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Economy

South Korea central bank unexpectedly raises rates to 1.50%

Move comes as Bank of Korea looks to quell surging inflation

The logo of the Bank of Korea is seen on the top of its building in Seoul, South Korea.   © Reuters

SEOUL (Reuters) -- South Korea's central bank raised its policy rate to the highest since August 2019 on Thursday in an unexpected move, choosing not to wait for the formal appointment of a new governor before proceeding with its fight against surging inflation.

In its first ever rate review held without a governor, the Bank of Korea's monetary policy board voted to raise the benchmark interest rate by a quarter of a percentage point to 1.50%, an outcome only 11 of 29 economists foresaw in a Reuters poll.

The other 18 expected the bank to keep the base rate unchanged.

Inflation in South Korea is expected to hold at decade-highs as Russia's invasion of Ukraine sends commodity prices soaring, threatening the recovery in Asia's fourth-largest economy from its pandemic slump.

Thursday's rate decision comes after New Zealand on Wednesday delivered a larger-than-expected 50 basis point hike and other Asia-Pacific central banks shift their focus away from supporting growth to fighting surging inflation.

Analysts see South Korea's policy rate reaching 2.00% by the end of this year.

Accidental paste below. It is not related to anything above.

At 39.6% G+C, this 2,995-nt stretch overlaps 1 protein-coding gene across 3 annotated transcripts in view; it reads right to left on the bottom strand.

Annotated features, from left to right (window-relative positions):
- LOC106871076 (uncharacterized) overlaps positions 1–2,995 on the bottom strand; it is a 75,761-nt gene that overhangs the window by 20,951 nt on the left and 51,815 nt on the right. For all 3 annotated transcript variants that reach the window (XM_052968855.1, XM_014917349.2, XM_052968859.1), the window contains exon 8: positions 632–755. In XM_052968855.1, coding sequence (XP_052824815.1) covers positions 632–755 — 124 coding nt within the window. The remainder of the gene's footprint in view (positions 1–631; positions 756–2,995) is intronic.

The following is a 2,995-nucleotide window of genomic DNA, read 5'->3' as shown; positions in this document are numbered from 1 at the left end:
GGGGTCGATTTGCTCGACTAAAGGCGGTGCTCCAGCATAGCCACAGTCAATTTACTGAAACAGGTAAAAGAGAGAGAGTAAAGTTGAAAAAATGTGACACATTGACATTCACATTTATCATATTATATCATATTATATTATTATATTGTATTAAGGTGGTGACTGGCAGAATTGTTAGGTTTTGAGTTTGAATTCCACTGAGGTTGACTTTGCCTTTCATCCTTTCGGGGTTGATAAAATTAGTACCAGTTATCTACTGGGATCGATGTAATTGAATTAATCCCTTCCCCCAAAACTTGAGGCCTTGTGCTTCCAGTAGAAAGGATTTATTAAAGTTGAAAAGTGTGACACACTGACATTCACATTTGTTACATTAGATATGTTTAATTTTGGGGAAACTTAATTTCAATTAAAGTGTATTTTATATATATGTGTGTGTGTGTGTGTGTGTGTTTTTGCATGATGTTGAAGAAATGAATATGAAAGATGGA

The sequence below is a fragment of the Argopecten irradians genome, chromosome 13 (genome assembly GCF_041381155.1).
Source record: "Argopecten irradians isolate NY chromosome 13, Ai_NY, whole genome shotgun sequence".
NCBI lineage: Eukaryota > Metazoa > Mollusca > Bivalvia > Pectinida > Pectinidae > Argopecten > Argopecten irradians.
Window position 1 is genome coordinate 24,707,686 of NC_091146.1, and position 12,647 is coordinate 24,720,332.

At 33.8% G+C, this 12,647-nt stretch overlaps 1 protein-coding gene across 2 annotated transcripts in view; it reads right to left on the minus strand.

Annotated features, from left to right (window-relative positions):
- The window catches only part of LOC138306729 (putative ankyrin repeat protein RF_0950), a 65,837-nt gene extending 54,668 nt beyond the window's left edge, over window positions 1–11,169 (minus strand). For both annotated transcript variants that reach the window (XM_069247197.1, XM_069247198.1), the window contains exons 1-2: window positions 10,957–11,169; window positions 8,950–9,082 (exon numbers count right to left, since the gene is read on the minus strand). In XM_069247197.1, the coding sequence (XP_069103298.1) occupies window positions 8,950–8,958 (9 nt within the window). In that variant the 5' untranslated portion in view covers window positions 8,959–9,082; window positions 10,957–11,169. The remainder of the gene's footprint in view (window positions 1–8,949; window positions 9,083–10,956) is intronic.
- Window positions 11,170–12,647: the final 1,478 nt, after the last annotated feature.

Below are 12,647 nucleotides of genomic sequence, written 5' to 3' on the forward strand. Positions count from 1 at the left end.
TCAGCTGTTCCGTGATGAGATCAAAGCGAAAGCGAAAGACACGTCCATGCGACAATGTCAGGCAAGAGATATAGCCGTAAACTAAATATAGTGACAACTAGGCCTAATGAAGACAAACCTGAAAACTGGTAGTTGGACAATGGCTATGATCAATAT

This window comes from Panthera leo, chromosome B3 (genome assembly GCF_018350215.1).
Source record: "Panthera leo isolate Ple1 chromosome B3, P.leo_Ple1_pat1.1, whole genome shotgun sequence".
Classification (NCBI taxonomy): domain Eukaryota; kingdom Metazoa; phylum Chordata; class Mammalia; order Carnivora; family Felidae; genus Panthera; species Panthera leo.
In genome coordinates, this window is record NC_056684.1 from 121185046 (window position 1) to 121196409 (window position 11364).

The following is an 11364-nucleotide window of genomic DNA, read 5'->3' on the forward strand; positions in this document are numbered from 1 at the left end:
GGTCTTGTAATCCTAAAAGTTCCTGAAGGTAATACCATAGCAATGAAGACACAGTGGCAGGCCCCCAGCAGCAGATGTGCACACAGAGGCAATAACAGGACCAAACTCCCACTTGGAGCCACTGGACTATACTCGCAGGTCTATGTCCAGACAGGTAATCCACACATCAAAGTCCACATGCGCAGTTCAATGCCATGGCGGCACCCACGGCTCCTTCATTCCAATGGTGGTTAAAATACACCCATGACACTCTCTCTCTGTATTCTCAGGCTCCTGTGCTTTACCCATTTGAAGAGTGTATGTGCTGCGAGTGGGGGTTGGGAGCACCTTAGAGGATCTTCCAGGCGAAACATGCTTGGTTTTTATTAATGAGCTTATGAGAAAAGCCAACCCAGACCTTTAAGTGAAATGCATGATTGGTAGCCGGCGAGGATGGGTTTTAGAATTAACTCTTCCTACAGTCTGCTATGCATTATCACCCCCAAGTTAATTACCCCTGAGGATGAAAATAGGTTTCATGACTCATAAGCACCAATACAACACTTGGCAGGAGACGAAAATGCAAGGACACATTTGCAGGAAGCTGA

"Inflation is so strong, and given where the bond market is, a hike would be more appropriate now than later even in the absence of the governor," said Yoon Yeo-sam, an analyst at Meritz Securities, who correctly forecast Thursday's rate hike.

Rhee Chang-yong, South Korea's nominee to be the central bank's chief, is expected to start his four-year term after the necessary parliamentary hearing on April 19. Former Governor Lee Ju-yeol's term ended in March.

The yield on the most liquid three-year treasury bond exceeded 3.1% this week, to levels not seen since June 2013, as the prospect of faster U.S. interest rate hikes fueled concerns about the ability of the global economy to weather higher financing costs.

The Federal Reserve raised the target band for its policy rate in March in the first upward shift since 2018, and analysts predict it will turn much more aggressive in tightening monetary policy to step up the fight against inflation.

Board member Joo Sang-yong, who serves as acting chairman of its Monetary Policy Board, will hold a news conference at 0220 GMT.

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